``denture further witnesseth,
``That for the more effectually carrying
``of the said covenant into execution, the
``said Walter Shandy, merchant, doth here-
``by grant, bargain, sell, release, and con-
``firm unto the said John Dixon and
``James Turner, Esqrs. their heirs, exe-
             F 4              ``cutors,

[ 88 ]

``cutors, and assigns, in their actual pos-
``session now being, by virtue of an in-
``denture of bargain and sale for a year
``to them the said John Dixon and James
, Esqrs. by him the said Walter
``Shandy, merchant
, thereof made ; which
``said bargain and sale for a year, bears
``date the day next before the date of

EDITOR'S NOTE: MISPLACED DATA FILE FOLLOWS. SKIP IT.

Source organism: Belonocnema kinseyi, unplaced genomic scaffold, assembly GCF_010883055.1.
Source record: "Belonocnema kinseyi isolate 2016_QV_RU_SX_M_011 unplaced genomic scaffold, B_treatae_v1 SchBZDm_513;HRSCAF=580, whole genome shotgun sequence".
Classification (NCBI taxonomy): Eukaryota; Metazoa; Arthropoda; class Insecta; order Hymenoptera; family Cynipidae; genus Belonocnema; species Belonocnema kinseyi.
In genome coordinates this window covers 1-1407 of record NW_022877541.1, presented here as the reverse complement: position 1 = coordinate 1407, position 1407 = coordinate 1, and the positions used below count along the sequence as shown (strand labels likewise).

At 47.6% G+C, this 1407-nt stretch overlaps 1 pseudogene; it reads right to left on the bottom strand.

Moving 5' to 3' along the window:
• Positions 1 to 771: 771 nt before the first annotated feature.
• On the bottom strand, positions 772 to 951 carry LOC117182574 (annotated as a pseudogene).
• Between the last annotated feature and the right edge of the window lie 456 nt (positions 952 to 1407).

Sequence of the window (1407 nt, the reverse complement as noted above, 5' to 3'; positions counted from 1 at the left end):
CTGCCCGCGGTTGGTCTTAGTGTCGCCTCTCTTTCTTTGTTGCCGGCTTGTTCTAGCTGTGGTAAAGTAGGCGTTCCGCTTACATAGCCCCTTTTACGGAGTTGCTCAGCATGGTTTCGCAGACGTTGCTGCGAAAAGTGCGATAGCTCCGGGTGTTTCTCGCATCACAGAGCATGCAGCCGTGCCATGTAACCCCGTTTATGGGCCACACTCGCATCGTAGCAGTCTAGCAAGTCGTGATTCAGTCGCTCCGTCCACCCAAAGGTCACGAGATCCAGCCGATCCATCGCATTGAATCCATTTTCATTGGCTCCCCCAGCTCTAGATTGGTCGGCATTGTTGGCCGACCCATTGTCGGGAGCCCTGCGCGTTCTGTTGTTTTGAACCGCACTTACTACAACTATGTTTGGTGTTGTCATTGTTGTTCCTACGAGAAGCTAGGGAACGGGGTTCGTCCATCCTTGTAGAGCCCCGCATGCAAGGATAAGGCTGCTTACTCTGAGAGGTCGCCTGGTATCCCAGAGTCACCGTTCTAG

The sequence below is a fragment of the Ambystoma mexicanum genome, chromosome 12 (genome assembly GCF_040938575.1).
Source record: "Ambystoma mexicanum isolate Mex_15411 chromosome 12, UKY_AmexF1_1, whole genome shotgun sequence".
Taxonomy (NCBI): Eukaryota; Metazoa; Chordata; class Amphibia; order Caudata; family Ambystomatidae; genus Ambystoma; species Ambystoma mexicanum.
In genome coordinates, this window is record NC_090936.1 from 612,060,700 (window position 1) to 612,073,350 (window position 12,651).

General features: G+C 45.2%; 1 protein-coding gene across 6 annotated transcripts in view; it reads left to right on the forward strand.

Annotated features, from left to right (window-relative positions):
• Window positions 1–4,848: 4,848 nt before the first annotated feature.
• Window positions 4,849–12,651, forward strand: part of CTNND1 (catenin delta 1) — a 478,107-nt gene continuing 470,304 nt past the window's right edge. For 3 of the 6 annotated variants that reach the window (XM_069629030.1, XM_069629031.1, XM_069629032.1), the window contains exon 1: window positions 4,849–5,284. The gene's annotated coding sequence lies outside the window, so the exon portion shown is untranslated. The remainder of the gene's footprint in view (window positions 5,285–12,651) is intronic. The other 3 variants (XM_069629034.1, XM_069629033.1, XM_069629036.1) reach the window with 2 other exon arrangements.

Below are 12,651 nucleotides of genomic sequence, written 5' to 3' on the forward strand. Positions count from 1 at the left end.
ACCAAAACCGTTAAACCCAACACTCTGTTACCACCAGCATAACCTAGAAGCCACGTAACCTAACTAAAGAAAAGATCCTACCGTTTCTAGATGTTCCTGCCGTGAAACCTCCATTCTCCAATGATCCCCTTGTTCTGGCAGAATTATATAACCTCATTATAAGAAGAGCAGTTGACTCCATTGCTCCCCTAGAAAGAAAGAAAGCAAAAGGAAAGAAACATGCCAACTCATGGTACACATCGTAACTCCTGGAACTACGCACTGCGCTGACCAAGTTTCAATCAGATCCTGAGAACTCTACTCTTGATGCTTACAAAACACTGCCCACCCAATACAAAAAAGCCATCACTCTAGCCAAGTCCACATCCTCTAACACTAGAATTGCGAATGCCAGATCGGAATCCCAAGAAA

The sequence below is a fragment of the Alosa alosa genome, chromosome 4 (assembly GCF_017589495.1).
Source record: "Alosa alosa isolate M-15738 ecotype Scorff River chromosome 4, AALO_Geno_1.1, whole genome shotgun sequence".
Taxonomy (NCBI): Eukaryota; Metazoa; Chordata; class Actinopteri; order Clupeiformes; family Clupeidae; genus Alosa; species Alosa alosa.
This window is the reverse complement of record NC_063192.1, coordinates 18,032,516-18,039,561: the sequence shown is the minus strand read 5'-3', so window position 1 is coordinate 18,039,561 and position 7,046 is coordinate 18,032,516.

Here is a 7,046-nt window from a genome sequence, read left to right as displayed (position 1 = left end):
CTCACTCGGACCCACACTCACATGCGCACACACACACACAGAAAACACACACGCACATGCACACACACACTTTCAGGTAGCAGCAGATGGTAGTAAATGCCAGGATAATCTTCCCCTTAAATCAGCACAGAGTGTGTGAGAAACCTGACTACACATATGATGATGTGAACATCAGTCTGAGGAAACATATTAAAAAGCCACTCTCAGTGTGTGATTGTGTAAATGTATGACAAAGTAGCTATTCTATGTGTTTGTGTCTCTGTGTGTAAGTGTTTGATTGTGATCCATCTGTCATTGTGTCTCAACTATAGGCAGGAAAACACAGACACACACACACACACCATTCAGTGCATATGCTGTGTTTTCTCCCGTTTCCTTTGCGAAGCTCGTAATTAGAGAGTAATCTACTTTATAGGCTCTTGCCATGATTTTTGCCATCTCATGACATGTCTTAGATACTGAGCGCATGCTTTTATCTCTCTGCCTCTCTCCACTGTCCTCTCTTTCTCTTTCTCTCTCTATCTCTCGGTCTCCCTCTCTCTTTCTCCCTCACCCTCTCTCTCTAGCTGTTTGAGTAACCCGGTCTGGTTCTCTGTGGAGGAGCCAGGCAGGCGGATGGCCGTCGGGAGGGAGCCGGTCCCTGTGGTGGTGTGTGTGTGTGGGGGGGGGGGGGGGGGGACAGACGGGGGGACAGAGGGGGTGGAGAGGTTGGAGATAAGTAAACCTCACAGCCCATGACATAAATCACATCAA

``these presents, and by force and vir-
``tue of the statute for transferring of
``uses into possession, ------ All that
``the manor and lordship of Shandy in
``the county of ------, with all the
``rights, members, and appurtenances
``thereof ; and all and every the mes-
``suages, houses, buildings, barns, sta-
``bles, orchards, gardens, backsides,
``tofts, crofts, garths, cottages, lands,
``meadows, feedings, pastures, marshes,
``commons, woods, underwoods, drains,
``fisheries, waters, and water-courses ; --

[ 89 ]

``together with all rents, reversions, ser-
``vices, annuities, fee-farms, knights
``fees, views of frank-pledge, escheats,
``reliefs, mines, quarries, goods and
``chattels of felons and fugitives, felons
``of themselves, and put in exigent,
``deodands, free warrens, and all other
``royalties and seignories, rights and ju-
``risdictions, privileges and heredita-
``ments whatsoever. ---- And also the